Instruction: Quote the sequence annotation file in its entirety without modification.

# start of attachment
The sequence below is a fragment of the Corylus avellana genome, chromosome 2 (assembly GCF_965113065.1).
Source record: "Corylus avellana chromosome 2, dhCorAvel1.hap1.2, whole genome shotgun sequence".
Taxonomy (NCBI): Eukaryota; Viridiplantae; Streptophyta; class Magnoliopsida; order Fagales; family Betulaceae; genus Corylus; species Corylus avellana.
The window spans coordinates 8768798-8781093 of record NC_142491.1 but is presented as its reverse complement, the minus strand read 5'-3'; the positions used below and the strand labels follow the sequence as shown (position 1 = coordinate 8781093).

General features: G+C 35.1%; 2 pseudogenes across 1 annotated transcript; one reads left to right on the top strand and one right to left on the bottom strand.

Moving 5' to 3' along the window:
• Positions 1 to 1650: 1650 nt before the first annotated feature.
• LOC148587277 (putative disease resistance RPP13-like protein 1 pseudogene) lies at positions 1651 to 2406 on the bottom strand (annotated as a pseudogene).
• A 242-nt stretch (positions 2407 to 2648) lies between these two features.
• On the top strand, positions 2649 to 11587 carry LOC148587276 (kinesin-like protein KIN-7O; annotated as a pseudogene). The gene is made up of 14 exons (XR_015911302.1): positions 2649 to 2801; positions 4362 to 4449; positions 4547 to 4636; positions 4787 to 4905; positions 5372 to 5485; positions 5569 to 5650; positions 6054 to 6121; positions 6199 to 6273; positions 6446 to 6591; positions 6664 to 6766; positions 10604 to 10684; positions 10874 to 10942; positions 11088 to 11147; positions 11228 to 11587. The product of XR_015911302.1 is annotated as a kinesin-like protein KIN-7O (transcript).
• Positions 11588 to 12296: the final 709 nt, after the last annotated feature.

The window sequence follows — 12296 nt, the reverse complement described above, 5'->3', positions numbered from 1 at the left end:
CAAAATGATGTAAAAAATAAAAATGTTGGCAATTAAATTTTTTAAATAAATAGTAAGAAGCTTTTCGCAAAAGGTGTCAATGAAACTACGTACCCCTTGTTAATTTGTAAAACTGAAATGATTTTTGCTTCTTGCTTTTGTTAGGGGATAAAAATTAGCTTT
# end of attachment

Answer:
The sequence below is a fragment of the Corylus avellana genome, chromosome 2 (assembly GCF_965113065.1).
Source record: "Corylus avellana chromosome 2, dhCorAvel1.hap1.2, whole genome shotgun sequence".
Taxonomy (NCBI): Eukaryota; Viridiplantae; Streptophyta; class Magnoliopsida; order Fagales; family Betulaceae; genus Corylus; species Corylus avellana.
The window spans coordinates 8768798-8781093 of record NC_142491.1 but is presented as its reverse complement, the minus strand read 5'-3'; the positions used below and the strand labels follow the sequence as shown (position 1 = coordinate 8781093).

General features: G+C 35.1%; 2 pseudogenes across 1 annotated transcript; one reads left to right on the top strand and one right to left on the bottom strand.

Moving 5' to 3' along the window:
• Positions 1 to 1650: 1650 nt before the first annotated feature.
• LOC148587277 (putative disease resistance RPP13-like protein 1 pseudogene) lies at positions 1651 to 2406 on the bottom strand (annotated as a pseudogene).
• A 242-nt stretch (positions 2407 to 2648) lies between these two features.
• On the top strand, positions 2649 to 11587 carry LOC148587276 (kinesin-like protein KIN-7O; annotated as a pseudogene). The gene is made up of 14 exons (XR_015911302.1): positions 2649 to 2801; positions 4362 to 4449; positions 4547 to 4636; positions 4787 to 4905; positions 5372 to 5485; positions 5569 to 5650; positions 6054 to 6121; positions 6199 to 6273; positions 6446 to 6591; positions 6664 to 6766; positions 10604 to 10684; positions 10874 to 10942; positions 11088 to 11147; positions 11228 to 11587. The product of XR_015911302.1 is annotated as a kinesin-like protein KIN-7O (transcript).
• Positions 11588 to 12296: the final 709 nt, after the last annotated feature.

The window sequence follows — 12296 nt, the reverse complement described above, 5'->3', positions numbered from 1 at the left end:
CAAAATGATGTAAAAAATAAAAATGTTGGCAATTAAATTTTTTAAATAAATAGTAAGAAGCTTTTCGCAAAAGGTGTCAATGAAACTACGTACCCCTTGTTAATTTGTAAAACTGAAATGATTTTTGCTTCTTGCTTTTGTTAGGGGATAAAAATTAGCTTT